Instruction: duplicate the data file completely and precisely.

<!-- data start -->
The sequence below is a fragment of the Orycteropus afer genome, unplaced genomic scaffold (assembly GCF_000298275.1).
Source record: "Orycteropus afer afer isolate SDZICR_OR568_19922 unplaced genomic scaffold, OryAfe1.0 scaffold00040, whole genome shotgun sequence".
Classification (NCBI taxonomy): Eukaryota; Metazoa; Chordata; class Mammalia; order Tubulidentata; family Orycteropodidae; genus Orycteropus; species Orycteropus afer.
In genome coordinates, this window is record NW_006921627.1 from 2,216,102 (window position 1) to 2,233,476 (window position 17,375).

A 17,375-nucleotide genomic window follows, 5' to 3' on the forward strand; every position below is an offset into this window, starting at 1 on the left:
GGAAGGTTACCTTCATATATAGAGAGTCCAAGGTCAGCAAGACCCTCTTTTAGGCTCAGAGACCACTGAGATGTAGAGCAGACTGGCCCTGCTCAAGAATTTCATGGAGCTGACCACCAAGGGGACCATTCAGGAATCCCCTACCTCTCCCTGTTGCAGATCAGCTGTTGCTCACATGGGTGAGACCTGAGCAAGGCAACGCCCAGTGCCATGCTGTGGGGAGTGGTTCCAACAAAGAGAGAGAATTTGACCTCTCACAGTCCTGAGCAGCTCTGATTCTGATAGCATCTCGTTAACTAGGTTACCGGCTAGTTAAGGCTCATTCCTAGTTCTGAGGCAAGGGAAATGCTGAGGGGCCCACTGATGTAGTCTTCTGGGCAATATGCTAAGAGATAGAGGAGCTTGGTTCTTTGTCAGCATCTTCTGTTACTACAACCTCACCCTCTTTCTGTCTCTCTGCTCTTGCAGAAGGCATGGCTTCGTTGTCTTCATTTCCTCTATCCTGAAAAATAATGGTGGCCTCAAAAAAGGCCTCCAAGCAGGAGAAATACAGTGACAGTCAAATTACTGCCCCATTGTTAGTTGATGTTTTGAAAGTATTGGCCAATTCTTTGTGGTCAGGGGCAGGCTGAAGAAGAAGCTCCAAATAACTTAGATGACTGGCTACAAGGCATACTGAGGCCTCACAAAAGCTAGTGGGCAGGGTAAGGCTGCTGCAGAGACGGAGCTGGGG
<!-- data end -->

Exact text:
The sequence below is a fragment of the Orycteropus afer genome, unplaced genomic scaffold (assembly GCF_000298275.1).
Source record: "Orycteropus afer afer isolate SDZICR_OR568_19922 unplaced genomic scaffold, OryAfe1.0 scaffold00040, whole genome shotgun sequence".
Classification (NCBI taxonomy): Eukaryota; Metazoa; Chordata; class Mammalia; order Tubulidentata; family Orycteropodidae; genus Orycteropus; species Orycteropus afer.
In genome coordinates, this window is record NW_006921627.1 from 2,216,102 (window position 1) to 2,233,476 (window position 17,375).

A 17,375-nucleotide genomic window follows, 5' to 3' on the forward strand; every position below is an offset into this window, starting at 1 on the left:
GGAAGGTTACCTTCATATATAGAGAGTCCAAGGTCAGCAAGACCCTCTTTTAGGCTCAGAGACCACTGAGATGTAGAGCAGACTGGCCCTGCTCAAGAATTTCATGGAGCTGACCACCAAGGGGACCATTCAGGAATCCCCTACCTCTCCCTGTTGCAGATCAGCTGTTGCTCACATGGGTGAGACCTGAGCAAGGCAACGCCCAGTGCCATGCTGTGGGGAGTGGTTCCAACAAAGAGAGAGAATTTGACCTCTCACAGTCCTGAGCAGCTCTGATTCTGATAGCATCTCGTTAACTAGGTTACCGGCTAGTTAAGGCTCATTCCTAGTTCTGAGGCAAGGGAAATGCTGAGGGGCCCACTGATGTAGTCTTCTGGGCAATATGCTAAGAGATAGAGGAGCTTGGTTCTTTGTCAGCATCTTCTGTTACTACAACCTCACCCTCTTTCTGTCTCTCTGCTCTTGCAGAAGGCATGGCTTCGTTGTCTTCATTTCCTCTATCCTGAAAAATAATGGTGGCCTCAAAAAAGGCCTCCAAGCAGGAGAAATACAGTGACAGTCAAATTACTGCCCCATTGTTAGTTGATGTTTTGAAAGTATTGGCCAATTCTTTGTGGTCAGGGGCAGGCTGAAGAAGAAGCTCCAAATAACTTAGATGACTGGCTACAAGGCATACTGAGGCCTCACAAAAGCTAGTGGGCAGGGTAAGGCTGCTGCAGAGACGGAGCTGGGG